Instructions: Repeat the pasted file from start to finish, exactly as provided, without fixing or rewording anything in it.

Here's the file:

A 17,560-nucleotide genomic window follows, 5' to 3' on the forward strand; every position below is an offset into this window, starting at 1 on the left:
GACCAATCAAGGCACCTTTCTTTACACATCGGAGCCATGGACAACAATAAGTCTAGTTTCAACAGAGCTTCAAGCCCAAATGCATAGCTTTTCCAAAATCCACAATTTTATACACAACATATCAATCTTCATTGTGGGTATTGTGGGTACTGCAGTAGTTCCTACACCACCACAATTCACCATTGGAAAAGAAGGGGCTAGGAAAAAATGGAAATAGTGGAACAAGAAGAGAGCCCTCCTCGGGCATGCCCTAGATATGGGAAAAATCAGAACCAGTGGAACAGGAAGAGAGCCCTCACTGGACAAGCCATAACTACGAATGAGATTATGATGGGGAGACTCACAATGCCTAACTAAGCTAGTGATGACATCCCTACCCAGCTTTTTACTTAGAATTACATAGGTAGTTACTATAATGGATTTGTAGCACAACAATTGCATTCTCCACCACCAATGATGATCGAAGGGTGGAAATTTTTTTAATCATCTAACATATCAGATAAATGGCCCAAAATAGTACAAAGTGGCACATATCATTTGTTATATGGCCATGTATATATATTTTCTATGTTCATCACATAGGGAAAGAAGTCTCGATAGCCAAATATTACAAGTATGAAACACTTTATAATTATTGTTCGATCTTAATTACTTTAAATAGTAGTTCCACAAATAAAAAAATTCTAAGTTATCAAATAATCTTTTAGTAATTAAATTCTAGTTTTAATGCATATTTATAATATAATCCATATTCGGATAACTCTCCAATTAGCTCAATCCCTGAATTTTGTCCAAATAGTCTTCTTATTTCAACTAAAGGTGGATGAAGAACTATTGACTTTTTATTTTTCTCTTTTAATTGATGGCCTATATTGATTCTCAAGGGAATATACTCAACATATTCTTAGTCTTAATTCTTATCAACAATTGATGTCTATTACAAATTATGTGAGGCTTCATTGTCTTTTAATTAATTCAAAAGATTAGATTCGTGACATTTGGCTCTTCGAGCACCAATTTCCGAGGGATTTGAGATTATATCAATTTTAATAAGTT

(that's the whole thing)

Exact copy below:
A 17,560-nucleotide genomic window follows, 5' to 3' on the forward strand; every position below is an offset into this window, starting at 1 on the left:
GACCAATCAAGGCACCTTTCTTTACACATCGGAGCCATGGACAACAATAAGTCTAGTTTCAACAGAGCTTCAAGCCCAAATGCATAGCTTTTCCAAAATCCACAATTTTATACACAACATATCAATCTTCATTGTGGGTATTGTGGGTACTGCAGTAGTTCCTACACCACCACAATTCACCATTGGAAAAGAAGGGGCTAGGAAAAAATGGAAATAGTGGAACAAGAAGAGAGCCCTCCTCGGGCATGCCCTAGATATGGGAAAAATCAGAACCAGTGGAACAGGAAGAGAGCCCTCACTGGACAAGCCATAACTACGAATGAGATTATGATGGGGAGACTCACAATGCCTAACTAAGCTAGTGATGACATCCCTACCCAGCTTTTTACTTAGAATTACATAGGTAGTTACTATAATGGATTTGTAGCACAACAATTGCATTCTCCACCACCAATGATGATCGAAGGGTGGAAATTTTTTTAATCATCTAACATATCAGATAAATGGCCCAAAATAGTACAAAGTGGCACATATCATTTGTTATATGGCCATGTATATATATTTTCTATGTTCATCACATAGGGAAAGAAGTCTCGATAGCCAAATATTACAAGTATGAAACACTTTATAATTATTGTTCGATCTTAATTACTTTAAATAGTAGTTCCACAAATAAAAAAATTCTAAGTTATCAAATAATCTTTTAGTAATTAAATTCTAGTTTTAATGCATATTTATAATATAATCCATATTCGGATAACTCTCCAATTAGCTCAATCCCTGAATTTTGTCCAAATAGTCTTCTTATTTCAACTAAAGGTGGATGAAGAACTATTGACTTTTTATTTTTCTCTTTTAATTGATGGCCTATATTGATTCTCAAGGGAATATACTCAACATATTCTTAGTCTTAATTCTTATCAACAATTGATGTCTATTACAAATTATGTGAGGCTTCATTGTCTTTTAATTAATTCAAAAGATTAGATTCGTGACATTTGGCTCTTCGAGCACCAATTTCCGAGGGATTTGAGATTATATCAATTTTAATAAGTT